A gloriously cunning plan came together at the last minute, after our original weekend plans were scuppered. I sat refreshing the Lake O’Hara website until I saw that someone had cancelled and there was a free night of camping for either Friday or Saturday night. I missed the first Saturday, and then a Friday spot, but was successful in snagging the next Friday spot that someone had cancelled – presumably because they didn’t fancy the rain-filled forecast.
Due to the afore-mentioned rain, we didn’t bother booking the early bus up. Instead we opted for the 3.30pm bus, and while the menfolk sat at home putting the final touches on packing (by which I mean, assuming I’d done a good enough job, and sitting around playing computer games) I set off from home on my road bike.
It wasn’t raining at all! Well, not at first. It was mostly uphill, and a bit headwindy, but it often seems to be in that direction. I’d allowed four hours, which is about what it took. Four hours and 95km later, I was slightly soggy but pulling into the Lake O’Hara trailhead parking lot, pretty sure that I had beaten the menfolk in their fancy car.
I stashed the bike in the trees, did a few laps of the parking lot to confirm they hadn’t somehow snuck by me, then sat and ate the rest of my food while I waited for them to arrive. Which they did. With some nice dry clothes for me, and thankfully with at least 10 minutes to spare before it was time to jump on the bus. I did a quick carpark change into dry hiking/running clothes, draped my stinky bike clothes artfully about our car interior to dry, then we leapt onto the bus.
The buses that run up and down the Lake O’Hara access road are big old school bus type things. Loud and roaring, they do the job without much grace, but a certain amount of jolliness.
At camp, we nabbed a site, got the tent set up and semi-assembled, then went prowling about. The boy wanted to find friends, while we wanted to go for a walk to the lake.
We managed to convince him to walk first, then he spent the rest of the evening in seventh heaven as a hoard of other small children descended on the camping area.
His new best friend was a fellow 4 year old, a Czech-Columbian girl named Kati. She was just as boisterous as him, and they had great fun running about in the rain and the mud.
We huddled in the tiny shelters to cook dinner. Our fellow campers were all lovely and friendly, and despite the cramped quarters it was a much more enjoyable experience than our recent Assiniboine stay. The rain showers passed, and we emerged to sit around the fire pit in the social area – chatting, and stepping in to prevent the children from getting too Lord of the Flies when necessary.
After a lazy sort of morning in the tent, we eventually got up and found that the morning was gorgeous and clear, and congratulated ourselves on winning the weather forecast lottery.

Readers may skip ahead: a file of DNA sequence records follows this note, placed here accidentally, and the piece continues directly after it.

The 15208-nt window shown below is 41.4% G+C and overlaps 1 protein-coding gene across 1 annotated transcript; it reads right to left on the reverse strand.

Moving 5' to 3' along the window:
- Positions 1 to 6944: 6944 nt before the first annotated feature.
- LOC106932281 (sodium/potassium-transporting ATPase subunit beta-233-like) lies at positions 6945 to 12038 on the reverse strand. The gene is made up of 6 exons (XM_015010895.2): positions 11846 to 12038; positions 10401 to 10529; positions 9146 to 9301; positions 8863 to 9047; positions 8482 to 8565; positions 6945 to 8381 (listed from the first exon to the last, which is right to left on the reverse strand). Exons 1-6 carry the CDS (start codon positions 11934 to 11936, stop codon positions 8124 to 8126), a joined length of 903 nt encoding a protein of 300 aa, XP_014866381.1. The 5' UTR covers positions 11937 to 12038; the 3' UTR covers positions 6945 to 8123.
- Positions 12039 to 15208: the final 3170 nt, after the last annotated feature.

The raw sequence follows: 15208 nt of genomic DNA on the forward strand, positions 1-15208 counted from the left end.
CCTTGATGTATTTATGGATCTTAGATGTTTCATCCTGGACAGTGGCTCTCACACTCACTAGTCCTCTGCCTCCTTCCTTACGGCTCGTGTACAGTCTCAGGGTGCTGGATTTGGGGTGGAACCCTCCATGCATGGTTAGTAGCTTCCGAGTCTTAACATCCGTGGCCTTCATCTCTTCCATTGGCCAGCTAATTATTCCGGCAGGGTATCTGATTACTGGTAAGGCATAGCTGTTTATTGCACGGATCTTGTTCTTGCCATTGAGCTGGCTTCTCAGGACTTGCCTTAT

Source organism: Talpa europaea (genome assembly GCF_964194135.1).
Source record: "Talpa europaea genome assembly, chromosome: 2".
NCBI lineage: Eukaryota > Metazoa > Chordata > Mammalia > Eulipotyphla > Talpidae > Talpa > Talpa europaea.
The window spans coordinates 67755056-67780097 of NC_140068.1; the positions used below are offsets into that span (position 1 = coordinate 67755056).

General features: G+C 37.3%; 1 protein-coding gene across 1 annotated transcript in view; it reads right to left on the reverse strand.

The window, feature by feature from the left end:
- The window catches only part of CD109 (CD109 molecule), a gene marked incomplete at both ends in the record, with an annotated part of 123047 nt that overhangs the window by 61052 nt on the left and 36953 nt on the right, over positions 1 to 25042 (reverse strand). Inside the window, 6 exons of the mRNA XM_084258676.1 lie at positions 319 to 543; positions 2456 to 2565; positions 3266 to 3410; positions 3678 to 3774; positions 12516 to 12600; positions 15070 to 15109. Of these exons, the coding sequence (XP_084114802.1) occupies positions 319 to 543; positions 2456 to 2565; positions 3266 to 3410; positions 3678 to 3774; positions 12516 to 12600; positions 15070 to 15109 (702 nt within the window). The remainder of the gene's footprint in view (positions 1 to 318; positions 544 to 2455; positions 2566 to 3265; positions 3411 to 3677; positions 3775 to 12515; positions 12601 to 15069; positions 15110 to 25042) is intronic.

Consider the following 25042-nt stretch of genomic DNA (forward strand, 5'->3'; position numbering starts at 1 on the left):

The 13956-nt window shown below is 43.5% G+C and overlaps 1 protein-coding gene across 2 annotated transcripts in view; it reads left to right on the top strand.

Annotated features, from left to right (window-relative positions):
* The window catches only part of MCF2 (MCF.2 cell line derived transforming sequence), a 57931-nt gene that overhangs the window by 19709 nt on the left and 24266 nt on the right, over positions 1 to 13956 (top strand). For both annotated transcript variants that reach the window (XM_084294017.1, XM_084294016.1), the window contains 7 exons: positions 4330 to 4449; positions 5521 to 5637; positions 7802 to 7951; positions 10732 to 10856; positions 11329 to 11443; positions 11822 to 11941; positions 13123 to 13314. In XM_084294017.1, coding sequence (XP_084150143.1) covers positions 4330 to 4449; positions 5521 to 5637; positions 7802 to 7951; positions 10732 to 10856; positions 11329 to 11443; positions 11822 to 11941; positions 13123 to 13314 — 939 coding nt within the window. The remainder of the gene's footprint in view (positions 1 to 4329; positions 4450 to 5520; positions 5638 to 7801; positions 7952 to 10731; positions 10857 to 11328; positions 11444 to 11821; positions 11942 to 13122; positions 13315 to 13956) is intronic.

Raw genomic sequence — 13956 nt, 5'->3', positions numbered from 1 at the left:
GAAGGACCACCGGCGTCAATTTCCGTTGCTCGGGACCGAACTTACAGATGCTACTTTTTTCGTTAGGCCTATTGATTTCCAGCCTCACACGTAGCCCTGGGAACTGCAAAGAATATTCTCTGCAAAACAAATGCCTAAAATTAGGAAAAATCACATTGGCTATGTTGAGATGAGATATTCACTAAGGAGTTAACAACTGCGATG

After a delicious and fulfilling breakfast of a Clif Bar, I set off to run the alpine loop while the menfolk went for a hike. I shot straight up to Wiwaxy Gap, trying to make up a little time after a late start.
Then it was over to Lake Oesa, which I’d never seen before, and it was at about this point I began to realise just how beautiful this area was. We’d been up to Lake O’Hara before, but never much higher, and higher is really where it’s at.
From Lake Oesa, a trail through the scree lured me around to the Yukness Ledges Alpine Route.
I was surprised how much of the alpine routes were runnable. Although I spent a lot of time distracted by the scenery, and not running at all. And I couldn’t bring myself to put my camera away, which made running a little more awkward anyway.
Then it was down to Hungabee Lakes, and through a little nest of lakes that had drawn herds of photographers to them like bees to some particular bright coloured and pollen laden flowers. It wasn’t just photogenic, it felt like a dream. It was the sort of place that made me just want to stop and lie down and gaze at the world in wonder.
And yet, I kept running. Up along All Souls’ Alpine Route, and a quick stop at All Soul’s Prospect.
Then down, down down, and as fast as I could go back to camp. There I tagged off Alex who took off on his own run.
The boy had already been out for a hike, so we sat and lunched, and he played with Kati. There was chatting, and relaxing in the sun, and then more food and lazing.
Alex made it back in time for us to catch the 4.30pm bus, so we jumped on it. Although it was running about 10 minutes late, I managed to retrive my road bike and be ready to start pedalling at around 5.20pm.
I had some lights for the bike. I wasn’t sure how good they would be, but as long as I didn’t dawdle too much, I figured I shouldn’t have to do too much riding in the dark. The up-side of riding uphill most of the way there though, was that it really was downhill nearly all the way home. And not raining! And reasonably warm! And basically a perfect calm, clear September evening. It was hero riding weather, and I enjoyed every pedal stroke.
I even made the 95km home without having to turn my lights on!